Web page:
A mini interview with Miriam

Miriam is a lovely friend and fellow blogger. We met through our Facebook pages and online groups that we are both in. She’s always supportive and encouraged me to keep blogging during times I felt like giving up. Here are her answers to my questions:

Tell us a little about you and your family.

My name is Miriam and I live in Scotland. I have a husband, two children and a large tank of tropical fish. I have a degree in primary school teaching but I am currently a full-time parent carer.

Miriam1

What is your connection to autism?
My husband is autistic, though he wasn’t diagnosed until he was 59. Both of my children are autistic.

What made you start a Facebook page/blog?
Both were started for very different reasons and both serve a different purpose for me.
My blog (www.faithmummy.wordpress.com) was started on my 36th birthday. I realised I was closer to 40 than 30 and wanted to do something worthwhile with my life but having two four-year olds, one of who is significantly disabled, I felt so alone and stuck. My son had just been diagnosed with a genetic tumour growing condition the month before and I thought writing my story might help others. I wrote my first blog called ‘the story so far’ and within hours over 800 people had read it! I asked my brother (who wrote a blog for his work) what I should do next and he said I should update it. I asked how often and he said weekly! I was shocked but the next week I wrote more and for the last six years and three months I have written a weekly update.
When my first blog was published on another site after a few years everything changed. I began getting not only a lot of abuse and hate but a huge amount of support and hundreds of strangers friend requested me as they wanted to read my weekly updates. It was then I felt I should start a page where I could have followers and post updates without taking away from the intimacy that I posted on my own wall for friends and family.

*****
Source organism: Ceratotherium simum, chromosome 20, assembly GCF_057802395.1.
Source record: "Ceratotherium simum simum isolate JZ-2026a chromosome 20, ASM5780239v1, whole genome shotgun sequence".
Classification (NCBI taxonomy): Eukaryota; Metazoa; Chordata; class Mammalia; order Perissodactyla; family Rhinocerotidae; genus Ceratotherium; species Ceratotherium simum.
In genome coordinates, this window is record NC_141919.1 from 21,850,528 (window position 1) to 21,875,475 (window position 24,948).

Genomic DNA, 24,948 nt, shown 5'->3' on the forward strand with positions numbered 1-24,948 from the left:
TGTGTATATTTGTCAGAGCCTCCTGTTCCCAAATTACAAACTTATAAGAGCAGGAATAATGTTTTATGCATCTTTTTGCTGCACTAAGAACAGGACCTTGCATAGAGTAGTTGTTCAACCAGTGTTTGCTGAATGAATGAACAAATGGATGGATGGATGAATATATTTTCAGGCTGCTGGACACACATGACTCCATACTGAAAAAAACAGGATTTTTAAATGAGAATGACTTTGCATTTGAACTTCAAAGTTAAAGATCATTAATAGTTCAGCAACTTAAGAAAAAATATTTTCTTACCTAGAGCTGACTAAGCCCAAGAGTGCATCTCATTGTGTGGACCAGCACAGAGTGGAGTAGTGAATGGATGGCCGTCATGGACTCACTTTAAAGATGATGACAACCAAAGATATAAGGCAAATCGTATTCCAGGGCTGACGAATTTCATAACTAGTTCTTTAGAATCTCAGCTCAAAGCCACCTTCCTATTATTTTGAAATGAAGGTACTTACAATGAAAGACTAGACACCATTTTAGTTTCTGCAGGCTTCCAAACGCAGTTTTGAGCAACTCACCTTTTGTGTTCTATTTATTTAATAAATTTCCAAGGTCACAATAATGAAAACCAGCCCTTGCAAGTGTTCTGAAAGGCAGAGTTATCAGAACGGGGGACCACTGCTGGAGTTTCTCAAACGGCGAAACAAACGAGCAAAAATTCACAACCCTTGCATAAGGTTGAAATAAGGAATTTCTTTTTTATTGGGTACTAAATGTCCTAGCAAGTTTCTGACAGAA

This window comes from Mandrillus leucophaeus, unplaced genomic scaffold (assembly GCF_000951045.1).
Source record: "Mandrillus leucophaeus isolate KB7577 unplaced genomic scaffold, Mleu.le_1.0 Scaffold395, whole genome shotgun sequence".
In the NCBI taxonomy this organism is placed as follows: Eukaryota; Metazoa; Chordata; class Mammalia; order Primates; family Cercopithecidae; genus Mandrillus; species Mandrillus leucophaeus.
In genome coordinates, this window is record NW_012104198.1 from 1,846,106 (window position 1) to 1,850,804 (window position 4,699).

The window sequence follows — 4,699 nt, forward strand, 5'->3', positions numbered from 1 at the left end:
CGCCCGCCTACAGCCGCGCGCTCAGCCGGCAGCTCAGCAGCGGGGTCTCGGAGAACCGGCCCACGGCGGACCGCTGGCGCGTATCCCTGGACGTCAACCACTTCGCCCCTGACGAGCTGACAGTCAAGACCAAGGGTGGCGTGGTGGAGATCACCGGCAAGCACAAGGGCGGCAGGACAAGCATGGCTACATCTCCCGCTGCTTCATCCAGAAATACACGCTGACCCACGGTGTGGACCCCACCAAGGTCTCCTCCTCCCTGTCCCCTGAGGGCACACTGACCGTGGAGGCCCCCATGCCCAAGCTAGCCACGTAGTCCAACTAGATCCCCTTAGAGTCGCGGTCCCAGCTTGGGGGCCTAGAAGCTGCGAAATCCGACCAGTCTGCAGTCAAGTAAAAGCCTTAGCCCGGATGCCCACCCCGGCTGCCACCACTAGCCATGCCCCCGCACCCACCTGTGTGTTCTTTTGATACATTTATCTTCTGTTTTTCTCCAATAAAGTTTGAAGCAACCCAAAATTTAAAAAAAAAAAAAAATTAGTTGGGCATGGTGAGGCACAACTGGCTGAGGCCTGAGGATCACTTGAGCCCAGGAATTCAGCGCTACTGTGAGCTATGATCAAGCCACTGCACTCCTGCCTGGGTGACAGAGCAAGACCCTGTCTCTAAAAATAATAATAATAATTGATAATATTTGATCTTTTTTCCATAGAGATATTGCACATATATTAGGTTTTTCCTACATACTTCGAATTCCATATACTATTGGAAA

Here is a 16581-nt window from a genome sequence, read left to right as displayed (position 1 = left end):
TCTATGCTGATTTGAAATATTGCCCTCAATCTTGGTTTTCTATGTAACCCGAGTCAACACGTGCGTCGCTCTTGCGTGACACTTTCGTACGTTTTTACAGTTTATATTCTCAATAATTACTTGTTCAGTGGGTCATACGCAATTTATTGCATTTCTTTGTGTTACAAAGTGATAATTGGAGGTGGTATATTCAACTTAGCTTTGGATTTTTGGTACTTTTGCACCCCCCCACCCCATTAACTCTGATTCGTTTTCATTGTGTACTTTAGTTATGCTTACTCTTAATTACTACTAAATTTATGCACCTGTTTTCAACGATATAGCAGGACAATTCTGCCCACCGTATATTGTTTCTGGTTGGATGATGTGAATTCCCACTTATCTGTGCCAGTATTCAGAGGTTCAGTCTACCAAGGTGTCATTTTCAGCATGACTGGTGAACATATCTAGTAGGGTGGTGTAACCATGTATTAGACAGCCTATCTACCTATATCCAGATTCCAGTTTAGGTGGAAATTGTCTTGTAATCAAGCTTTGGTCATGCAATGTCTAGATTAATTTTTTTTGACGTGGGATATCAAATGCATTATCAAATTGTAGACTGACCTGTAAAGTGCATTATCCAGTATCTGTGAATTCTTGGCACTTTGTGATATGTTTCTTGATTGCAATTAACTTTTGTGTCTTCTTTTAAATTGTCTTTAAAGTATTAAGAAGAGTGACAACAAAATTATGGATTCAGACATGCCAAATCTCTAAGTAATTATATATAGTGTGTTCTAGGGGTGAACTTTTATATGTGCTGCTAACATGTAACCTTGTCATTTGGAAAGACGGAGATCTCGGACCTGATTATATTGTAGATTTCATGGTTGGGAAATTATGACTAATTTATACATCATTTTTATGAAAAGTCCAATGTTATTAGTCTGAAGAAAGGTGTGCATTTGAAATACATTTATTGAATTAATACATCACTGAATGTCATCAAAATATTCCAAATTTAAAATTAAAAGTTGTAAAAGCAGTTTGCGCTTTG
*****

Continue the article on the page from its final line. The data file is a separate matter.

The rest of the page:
Miriam2
Do you think there is enough support and resources in your area for autistic people and their families?
That’s a great question. I think much depends on the individual needs of families and children. There are lots of support groups and groups for children but not everyone is able to access these for various reasons. I also think there is very little nationally for more severely affected children like my non verbal son.

What are your thoughts about how autism is portrayed in the media?
The media, by nature, have an agenda and want views so will always naturally be drawn to autism from the view of ‘Will people watch this?’ That means they are most likely to use extreme examples and in that aspect it can portray autism as extreme one way or other. The other factor is that there is no such thing as a ‘typical autistic’ which makes their task almost impossible. The more they feature it though the better for everyone.

What 3 books, related to autism, would you recommend to people?
It very much depends what the person is looking for. Story wise I love ‘After Thomas’ which is a story of one autistic boy and how getting a support dog helped him. My best feel good factor one would be What we love most about life by Chris Bonnello. As a general knowledge about autism book ‘the ten things everyone with autism wants you to know’ is good.

What would you like the world to know about autism?
That while every autistic person may have difficulties in social awareness and understanding, rigidity of thinking and have some repetitive movements plus communication difficulties that doesn’t mean they are any less than anyone else. For some autism is very much a major disability but for others it is more a difference. It’s about accepting people regardless.

You can find Miriam on Facebook here: Faithmummy

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